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A typical story. (Archive in monopoly.)

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A typical story. (Archive in monopoly.)

Posted by Walt Stoll on October 28, 2003 at 06:02:03:


from Ssri-Research@yahoogroups.com
: OrthomolecularMedicine
Subject: A personal life changing experience: Carl Pfeiffer, MD

"... The only time I've ever seen an MD change his or her paradigm is when
they've had a personal life changing experience the way Carl Pfeiffer, MD,
PhD (my doctor) did.

Pfeiffer was as mainstream as they come before he became an orthomolecular
physician. He was a professor of Pharmacology at University of Wisconsin,
and Chief Pharmacologist at the Parke Davis Pharmaceutical Company. He was
not leading a healthy life. He was obese and had a whopping heart attack
when he was in his mid 50s from overwork and from not living healthily.

He landed in the emergency room of a hospital in Wisconsin in an oxygen
tent.

His doctor was going to put him on a drug that he had helped develop at
Parke Davis, and when faced with the prospect of actually taking it himself,
he balked, and surprised his stunned doctor by putting his foot down and
saying "No way! I'm not taking that!! I KNOW how dangerous that stuff is, I
helped develop it at Parke Davis!!" So his stunned doctor said "Well,
doctor, what do you propose then given that you're on your death bed?"
Pfeiffer said "Let me sleep on it, but I'm not taking THAT stuff, there has
GOT to be a BETTER WAY!!!"

So he slept on it. In the morning he remembered having read an article about
niacin, vitamin B-3 being a really good vasodilator that helped circulation
and was non toxic being a water soluble vitamin. He recalled that a guy in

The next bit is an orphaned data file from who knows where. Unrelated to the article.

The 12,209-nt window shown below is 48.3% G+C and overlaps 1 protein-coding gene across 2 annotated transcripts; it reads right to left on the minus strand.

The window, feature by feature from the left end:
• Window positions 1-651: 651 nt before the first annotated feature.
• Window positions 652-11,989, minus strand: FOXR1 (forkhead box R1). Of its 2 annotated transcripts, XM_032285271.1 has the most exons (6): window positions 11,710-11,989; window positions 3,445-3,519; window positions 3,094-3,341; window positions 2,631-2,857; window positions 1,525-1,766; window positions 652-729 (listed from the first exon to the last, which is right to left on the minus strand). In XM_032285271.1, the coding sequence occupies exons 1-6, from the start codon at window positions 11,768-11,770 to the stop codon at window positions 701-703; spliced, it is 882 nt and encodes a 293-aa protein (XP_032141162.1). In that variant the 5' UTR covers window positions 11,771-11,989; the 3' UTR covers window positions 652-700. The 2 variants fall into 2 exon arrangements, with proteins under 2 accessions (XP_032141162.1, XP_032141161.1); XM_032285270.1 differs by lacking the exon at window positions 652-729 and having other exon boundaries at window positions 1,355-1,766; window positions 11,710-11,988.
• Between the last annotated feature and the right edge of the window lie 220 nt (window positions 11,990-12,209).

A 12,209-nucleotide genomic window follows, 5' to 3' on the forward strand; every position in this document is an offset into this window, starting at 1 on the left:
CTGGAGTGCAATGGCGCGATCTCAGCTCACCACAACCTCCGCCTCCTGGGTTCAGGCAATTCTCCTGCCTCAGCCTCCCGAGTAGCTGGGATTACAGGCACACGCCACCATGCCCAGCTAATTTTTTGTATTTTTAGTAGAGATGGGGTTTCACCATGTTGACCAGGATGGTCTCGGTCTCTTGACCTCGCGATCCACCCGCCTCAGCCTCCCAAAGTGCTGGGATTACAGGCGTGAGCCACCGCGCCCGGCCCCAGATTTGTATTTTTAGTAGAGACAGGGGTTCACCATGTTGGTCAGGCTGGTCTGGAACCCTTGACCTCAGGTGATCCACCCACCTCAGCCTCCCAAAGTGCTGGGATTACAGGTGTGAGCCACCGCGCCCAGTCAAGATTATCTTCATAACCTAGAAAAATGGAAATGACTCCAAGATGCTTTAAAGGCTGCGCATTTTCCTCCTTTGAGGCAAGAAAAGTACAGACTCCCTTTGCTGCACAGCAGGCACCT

Canada named Hoffer was an expert in using it. So he contacted Hoffer and
found out how much to take. Hoffer also recommended other nutrients
including vitamin C and the amino acid lysine. (see Rath's/Linus Pauling's
protocol for heart disease http://www.drrath.com )

Pfeiffer went on the protocol that Hoffer recommended and stunned his
doctor, and all of his medical colleagues by walking out of that hospital
under his own steam just a short time later, like a week or two later.

Feeling much better than he had in years, Pfeiffer was so deeply impressed
by what Hoffer had shown him, that he very humbly called the Canadian and
asked how he could learn what Hoffer knew about nutrition, which isn't
taught in medical school.

Hoffer referred him to his colleague Osmond who ran the New Jersey
Neuropsychiatric Institute, and Pfeiffer totally dumped his previous career,
he quit his job at Parke Davis and his job with the University, and
apprenticed himself to Osmond, making far LESS money in the process, but
Pfeiffer was one of those rare people to whom money did not matter, he
wanted to know the TRUTH, he wanted to HELP people.

After a couple of years, he had learned all he could from Osmond, and being
a genius, started his own clinic, the Princeton Brain Bio Center.

The man saved the lives of countless other people. One night, long after his
staff had gone home for the day, Pfeiffer was hunched over a patients chart.
He was in his early 80's and still working, he never even considered
retiring, people NEEDED him. He passed away while holding a pen in his hand,
trying to help someone."

http://www.iahf.com

Reply with your street or po box address
to get a sample copy of
The Holistic Dental Digest PLUS
jmittelman@nyc.rr.com

[Non-text portions of this message have been removed]




Re: A typical story. (Archive in monopoly.)

Posted by Sam on October 28, 2003 at 12:30:17:

In Reply to: A typical story. (Archive in monopoly.) posted by Walt Stoll on October 28, 2003 at 06:02:03:

What an amazing tale.

Follow Ups:


My dad, a pharmacist, had a similar viewpoint. nmi

Posted by Martha on October 28, 2003 at 14:55:53:

In Reply to: A typical story. (Archive in monopoly.) posted by Walt Stoll on October 28, 2003 at 06:02:03:


n

Follow Ups:


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